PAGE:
How about Hawaii or sunny Florida for a new manufacturing site? You could have beach access nearby, ocean breezes and probably a great watering hole to drink pina coladas after a rough day at the office. Tempting as it is to set up shop based on livability standards, such locations may not be ideal for manufacturing operations. It's one example of a mistake manufacturers make when considering a new plant location, says Ed McCallum, senior principal at McCallum Sweeny Consulting, a site selection firm based in Greenville, S.C.
"Quality of life is important, but it has little effect on the bottom-line profitability of the facility unless there's a lot of talent required," McCallum says.
Instead, manufacturers should focus more on factors such as the demographics of the region, what types of industry already exist in the area and the talent pool, according to McCallum. Skills shortages are afflicting many industries and states, meaning manufacturers should examine the strength of local technical schools, community colleges and even high schools to determine whether they have work or apprenticeship programs in place.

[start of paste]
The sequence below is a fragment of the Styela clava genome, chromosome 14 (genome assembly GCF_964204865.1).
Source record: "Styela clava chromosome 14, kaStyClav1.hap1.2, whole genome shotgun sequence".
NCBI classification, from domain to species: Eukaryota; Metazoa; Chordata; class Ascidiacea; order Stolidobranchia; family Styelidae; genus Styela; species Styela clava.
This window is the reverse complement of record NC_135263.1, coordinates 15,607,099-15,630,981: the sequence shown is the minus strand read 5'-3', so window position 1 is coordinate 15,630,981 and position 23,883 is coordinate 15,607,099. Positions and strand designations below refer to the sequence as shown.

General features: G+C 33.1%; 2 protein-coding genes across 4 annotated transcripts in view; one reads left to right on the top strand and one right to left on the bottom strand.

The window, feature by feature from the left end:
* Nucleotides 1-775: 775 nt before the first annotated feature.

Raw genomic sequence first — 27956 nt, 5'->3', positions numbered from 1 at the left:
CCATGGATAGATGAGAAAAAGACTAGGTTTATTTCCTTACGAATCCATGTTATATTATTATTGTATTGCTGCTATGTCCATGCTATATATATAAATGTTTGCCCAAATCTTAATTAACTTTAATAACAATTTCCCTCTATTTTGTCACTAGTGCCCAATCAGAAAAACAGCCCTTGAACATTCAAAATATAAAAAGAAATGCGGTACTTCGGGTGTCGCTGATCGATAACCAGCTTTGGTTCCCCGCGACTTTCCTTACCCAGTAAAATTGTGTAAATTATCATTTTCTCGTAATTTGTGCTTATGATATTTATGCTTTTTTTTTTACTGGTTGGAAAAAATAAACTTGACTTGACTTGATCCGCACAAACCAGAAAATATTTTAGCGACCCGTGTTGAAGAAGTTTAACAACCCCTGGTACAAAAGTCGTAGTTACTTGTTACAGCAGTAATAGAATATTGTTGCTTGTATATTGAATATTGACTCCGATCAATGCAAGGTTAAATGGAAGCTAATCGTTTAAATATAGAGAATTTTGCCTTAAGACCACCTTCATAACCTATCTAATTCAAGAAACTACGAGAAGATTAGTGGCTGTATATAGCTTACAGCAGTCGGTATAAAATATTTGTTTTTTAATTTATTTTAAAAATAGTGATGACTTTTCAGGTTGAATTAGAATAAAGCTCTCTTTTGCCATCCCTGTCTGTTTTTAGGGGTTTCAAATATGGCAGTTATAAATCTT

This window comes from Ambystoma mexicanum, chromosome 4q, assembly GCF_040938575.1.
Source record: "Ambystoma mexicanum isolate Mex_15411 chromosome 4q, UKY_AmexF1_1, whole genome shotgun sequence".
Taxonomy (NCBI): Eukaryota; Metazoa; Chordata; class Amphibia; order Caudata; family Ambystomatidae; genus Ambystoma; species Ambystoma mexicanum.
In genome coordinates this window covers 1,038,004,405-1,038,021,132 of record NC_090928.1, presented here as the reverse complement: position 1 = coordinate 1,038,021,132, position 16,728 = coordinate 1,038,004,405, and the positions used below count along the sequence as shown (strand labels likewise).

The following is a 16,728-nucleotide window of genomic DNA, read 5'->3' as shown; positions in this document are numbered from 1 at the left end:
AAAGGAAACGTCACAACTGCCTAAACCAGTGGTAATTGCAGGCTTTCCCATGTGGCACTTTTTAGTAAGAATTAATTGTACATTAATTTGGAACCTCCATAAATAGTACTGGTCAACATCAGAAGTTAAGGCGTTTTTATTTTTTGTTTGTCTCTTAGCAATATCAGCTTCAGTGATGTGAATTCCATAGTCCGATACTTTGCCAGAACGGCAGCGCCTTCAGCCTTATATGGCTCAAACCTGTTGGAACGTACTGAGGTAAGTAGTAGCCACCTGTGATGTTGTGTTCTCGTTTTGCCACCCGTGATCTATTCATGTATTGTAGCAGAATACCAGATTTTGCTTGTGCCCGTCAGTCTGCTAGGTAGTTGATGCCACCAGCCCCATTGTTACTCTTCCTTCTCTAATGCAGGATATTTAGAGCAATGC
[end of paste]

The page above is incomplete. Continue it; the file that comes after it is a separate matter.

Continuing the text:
Also look at the region's infrastructure and how readily available it is for your needs, whether it's logistical capabilities or facilities. "What we tell communities is if you're going to have recruiting strategies [to attract manufacturers], have your sites ready, so when a manufacturer comes they don't have to wait six or seven months for you to get infrastructure ready," says McCallum.
Remember, municipalities and regions are vying for your business. Compare a state's tax burden to others and ask for training and infrastructure assistance. State and city governments tend to be more cooperative when they know an investment is for the common good of the region. At the same time, manufacturers shouldn't weigh incentives too heavily because they won't overcome a location that doesn't fit their needs, McCallum says.
Another major error companies make during the site-selection process is lack of preparation. Once a site is determined, McCallum suggests manufacturers work backwards from their scheduled plant start-up date during the planning stages. This means starting with the expected construction time, then adding to that design hours and the required time to obtain necessary permits.
"Time is money, particularly if you have a new product innovation," McCallum says.